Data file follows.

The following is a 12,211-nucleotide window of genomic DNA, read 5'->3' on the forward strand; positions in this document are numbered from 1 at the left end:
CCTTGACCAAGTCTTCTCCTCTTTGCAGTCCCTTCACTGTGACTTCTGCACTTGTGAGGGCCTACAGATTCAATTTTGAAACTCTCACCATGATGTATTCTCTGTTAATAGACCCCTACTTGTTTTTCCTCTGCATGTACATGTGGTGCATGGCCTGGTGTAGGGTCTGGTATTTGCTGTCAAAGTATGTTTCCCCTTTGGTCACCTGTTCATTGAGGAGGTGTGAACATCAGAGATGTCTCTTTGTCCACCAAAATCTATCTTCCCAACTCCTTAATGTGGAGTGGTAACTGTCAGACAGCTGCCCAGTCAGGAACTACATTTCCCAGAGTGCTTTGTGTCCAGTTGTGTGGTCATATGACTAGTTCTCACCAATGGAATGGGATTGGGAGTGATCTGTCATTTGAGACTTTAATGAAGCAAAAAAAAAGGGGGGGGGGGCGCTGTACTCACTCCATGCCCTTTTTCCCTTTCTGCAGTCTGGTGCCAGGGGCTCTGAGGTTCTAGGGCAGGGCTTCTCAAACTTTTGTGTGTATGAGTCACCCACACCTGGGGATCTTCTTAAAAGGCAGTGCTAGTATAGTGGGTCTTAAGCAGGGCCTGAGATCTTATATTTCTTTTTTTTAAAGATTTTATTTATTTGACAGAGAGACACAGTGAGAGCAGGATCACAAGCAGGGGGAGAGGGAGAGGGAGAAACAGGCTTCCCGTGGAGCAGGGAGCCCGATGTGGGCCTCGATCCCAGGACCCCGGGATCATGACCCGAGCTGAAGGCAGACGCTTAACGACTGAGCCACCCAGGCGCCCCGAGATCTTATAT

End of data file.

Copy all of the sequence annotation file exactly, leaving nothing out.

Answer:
The following is a 12,211-nucleotide window of genomic DNA, read 5'->3' on the forward strand; positions in this document are numbered from 1 at the left end:
CCTTGACCAAGTCTTCTCCTCTTTGCAGTCCCTTCACTGTGACTTCTGCACTTGTGAGGGCCTACAGATTCAATTTTGAAACTCTCACCATGATGTATTCTCTGTTAATAGACCCCTACTTGTTTTTCCTCTGCATGTACATGTGGTGCATGGCCTGGTGTAGGGTCTGGTATTTGCTGTCAAAGTATGTTTCCCCTTTGGTCACCTGTTCATTGAGGAGGTGTGAACATCAGAGATGTCTCTTTGTCCACCAAAATCTATCTTCCCAACTCCTTAATGTGGAGTGGTAACTGTCAGACAGCTGCCCAGTCAGGAACTACATTTCCCAGAGTGCTTTGTGTCCAGTTGTGTGGTCATATGACTAGTTCTCACCAATGGAATGGGATTGGGAGTGATCTGTCATTTGAGACTTTAATGAAGCAAAAAAAAAGGGGGGGGGGGCGCTGTACTCACTCCATGCCCTTTTTCCCTTTCTGCAGTCTGGTGCCAGGGGCTCTGAGGTTCTAGGGCAGGGCTTCTCAAACTTTTGTGTGTATGAGTCACCCACACCTGGGGATCTTCTTAAAAGGCAGTGCTAGTATAGTGGGTCTTAAGCAGGGCCTGAGATCTTATATTTCTTTTTTTTAAAGATTTTATTTATTTGACAGAGAGACACAGTGAGAGCAGGATCACAAGCAGGGGGAGAGGGAGAGGGAGAAACAGGCTTCCCGTGGAGCAGGGAGCCCGATGTGGGCCTCGATCCCAGGACCCCGGGATCATGACCCGAGCTGAAGGCAGACGCTTAACGACTGAGCCACCCAGGCGCCCCGAGATCTTATAT